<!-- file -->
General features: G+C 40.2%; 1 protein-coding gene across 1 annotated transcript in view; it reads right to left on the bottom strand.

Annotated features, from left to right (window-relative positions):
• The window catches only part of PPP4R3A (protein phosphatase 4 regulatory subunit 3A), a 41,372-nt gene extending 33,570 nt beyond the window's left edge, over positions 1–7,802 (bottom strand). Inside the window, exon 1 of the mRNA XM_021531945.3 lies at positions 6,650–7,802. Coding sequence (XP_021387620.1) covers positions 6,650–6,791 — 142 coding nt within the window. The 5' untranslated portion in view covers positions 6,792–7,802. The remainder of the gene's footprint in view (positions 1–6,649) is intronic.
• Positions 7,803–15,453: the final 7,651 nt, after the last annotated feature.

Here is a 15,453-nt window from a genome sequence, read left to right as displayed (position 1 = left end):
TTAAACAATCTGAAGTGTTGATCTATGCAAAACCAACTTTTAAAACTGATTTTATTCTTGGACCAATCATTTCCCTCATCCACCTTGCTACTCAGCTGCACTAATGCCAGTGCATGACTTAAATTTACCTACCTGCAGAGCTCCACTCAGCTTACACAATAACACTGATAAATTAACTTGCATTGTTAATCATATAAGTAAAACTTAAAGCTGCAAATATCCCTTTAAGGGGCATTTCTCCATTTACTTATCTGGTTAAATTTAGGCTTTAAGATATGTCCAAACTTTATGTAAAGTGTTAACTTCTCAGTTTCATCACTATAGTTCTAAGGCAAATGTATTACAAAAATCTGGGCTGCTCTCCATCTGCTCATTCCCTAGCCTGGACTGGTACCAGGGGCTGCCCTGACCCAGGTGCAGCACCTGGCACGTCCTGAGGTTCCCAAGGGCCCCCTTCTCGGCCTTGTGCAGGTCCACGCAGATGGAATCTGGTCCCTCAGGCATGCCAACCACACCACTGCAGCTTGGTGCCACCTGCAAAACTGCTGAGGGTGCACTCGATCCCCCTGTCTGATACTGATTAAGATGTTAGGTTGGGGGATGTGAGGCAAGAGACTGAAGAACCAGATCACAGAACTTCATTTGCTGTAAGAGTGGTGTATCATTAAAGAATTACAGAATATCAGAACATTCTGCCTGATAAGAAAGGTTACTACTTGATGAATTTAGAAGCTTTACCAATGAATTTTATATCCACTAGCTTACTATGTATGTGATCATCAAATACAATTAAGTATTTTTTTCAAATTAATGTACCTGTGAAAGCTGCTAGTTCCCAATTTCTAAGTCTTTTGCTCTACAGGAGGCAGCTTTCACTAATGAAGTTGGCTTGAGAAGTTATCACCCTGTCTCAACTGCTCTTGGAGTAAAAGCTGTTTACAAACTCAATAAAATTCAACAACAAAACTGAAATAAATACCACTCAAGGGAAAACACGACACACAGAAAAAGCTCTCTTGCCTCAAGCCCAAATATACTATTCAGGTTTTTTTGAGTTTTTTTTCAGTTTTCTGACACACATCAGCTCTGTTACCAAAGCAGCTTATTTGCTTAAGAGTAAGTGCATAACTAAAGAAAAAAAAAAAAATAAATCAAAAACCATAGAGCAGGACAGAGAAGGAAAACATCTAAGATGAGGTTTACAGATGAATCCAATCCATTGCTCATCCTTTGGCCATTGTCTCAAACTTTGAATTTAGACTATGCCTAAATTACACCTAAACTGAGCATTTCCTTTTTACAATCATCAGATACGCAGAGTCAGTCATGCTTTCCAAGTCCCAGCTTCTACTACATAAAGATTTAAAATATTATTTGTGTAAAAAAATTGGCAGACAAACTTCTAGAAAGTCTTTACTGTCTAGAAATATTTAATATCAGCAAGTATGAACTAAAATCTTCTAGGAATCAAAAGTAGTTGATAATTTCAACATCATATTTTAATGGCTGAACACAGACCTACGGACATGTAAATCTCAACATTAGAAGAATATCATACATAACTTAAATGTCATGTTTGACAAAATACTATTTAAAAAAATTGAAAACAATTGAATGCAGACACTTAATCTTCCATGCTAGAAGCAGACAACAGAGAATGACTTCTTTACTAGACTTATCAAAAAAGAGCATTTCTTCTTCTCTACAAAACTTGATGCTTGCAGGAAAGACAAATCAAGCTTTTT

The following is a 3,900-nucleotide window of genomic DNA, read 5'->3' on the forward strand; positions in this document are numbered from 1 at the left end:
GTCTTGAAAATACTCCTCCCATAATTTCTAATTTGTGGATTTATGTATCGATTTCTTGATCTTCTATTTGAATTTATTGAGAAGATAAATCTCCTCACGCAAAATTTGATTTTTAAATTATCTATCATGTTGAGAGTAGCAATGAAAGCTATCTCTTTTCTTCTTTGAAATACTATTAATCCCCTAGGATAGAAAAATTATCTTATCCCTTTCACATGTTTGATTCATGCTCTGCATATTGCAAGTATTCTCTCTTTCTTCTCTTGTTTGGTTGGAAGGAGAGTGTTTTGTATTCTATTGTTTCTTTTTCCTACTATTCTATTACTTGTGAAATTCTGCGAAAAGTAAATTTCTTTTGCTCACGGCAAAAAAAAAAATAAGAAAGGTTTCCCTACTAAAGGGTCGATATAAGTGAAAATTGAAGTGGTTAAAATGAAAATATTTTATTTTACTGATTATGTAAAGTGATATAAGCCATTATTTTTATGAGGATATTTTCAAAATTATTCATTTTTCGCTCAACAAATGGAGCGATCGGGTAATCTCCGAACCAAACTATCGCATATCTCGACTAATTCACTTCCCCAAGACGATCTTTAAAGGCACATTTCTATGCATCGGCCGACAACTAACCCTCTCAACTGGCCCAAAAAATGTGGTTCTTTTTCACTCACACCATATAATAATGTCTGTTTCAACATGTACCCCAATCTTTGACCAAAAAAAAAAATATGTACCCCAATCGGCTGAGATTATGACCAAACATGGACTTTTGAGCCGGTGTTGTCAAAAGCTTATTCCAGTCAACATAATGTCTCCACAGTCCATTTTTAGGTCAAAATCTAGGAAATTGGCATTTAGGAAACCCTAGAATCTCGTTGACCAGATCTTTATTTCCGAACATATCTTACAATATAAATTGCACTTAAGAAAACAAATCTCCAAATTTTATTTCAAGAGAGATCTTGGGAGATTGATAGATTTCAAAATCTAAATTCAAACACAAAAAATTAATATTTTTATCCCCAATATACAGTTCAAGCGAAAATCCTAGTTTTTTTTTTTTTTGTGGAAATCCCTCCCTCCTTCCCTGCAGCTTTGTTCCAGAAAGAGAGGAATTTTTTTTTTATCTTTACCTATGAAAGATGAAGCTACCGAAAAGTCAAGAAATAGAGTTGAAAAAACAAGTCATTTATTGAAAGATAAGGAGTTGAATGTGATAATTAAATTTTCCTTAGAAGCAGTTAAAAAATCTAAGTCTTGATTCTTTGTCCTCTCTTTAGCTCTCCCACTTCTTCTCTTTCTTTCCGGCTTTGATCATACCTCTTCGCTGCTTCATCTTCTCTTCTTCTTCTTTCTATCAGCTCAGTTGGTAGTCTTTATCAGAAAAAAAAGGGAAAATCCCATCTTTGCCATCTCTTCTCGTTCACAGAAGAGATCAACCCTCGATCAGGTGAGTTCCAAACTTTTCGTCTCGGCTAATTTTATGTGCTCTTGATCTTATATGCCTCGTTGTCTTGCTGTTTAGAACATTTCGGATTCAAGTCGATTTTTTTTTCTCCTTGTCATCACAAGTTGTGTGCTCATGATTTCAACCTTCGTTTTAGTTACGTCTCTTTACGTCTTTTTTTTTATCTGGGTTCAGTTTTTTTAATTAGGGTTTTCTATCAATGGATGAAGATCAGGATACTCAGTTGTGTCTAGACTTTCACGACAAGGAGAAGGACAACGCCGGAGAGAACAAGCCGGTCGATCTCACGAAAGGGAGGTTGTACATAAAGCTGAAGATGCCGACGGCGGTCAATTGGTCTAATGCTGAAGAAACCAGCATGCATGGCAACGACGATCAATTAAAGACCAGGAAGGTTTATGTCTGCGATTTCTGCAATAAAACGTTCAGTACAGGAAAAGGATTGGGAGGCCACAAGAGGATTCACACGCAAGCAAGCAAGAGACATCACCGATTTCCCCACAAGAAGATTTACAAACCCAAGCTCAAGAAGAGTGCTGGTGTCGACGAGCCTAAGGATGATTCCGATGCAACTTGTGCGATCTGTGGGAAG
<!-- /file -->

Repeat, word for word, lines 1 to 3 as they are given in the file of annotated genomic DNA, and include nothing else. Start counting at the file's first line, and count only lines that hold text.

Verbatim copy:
General features: G+C 40.2%; 1 protein-coding gene across 1 annotated transcript in view; it reads right to left on the bottom strand.

Annotated features, from left to right (window-relative positions):
• The window catches only part of PPP4R3A (protein phosphatase 4 regulatory subunit 3A), a 41,372-nt gene extending 33,570 nt beyond the window's left edge, over positions 1–7,802 (bottom strand). Inside the window, exon 1 of the mRNA XM_021531945.3 lies at positions 6,650–7,802. Coding sequence (XP_021387620.1) covers positions 6,650–6,791 — 142 coding nt within the window. The 5' untranslated portion in view covers positions 6,792–7,802. The remainder of the gene's footprint in view (positions 1–6,649) is intronic.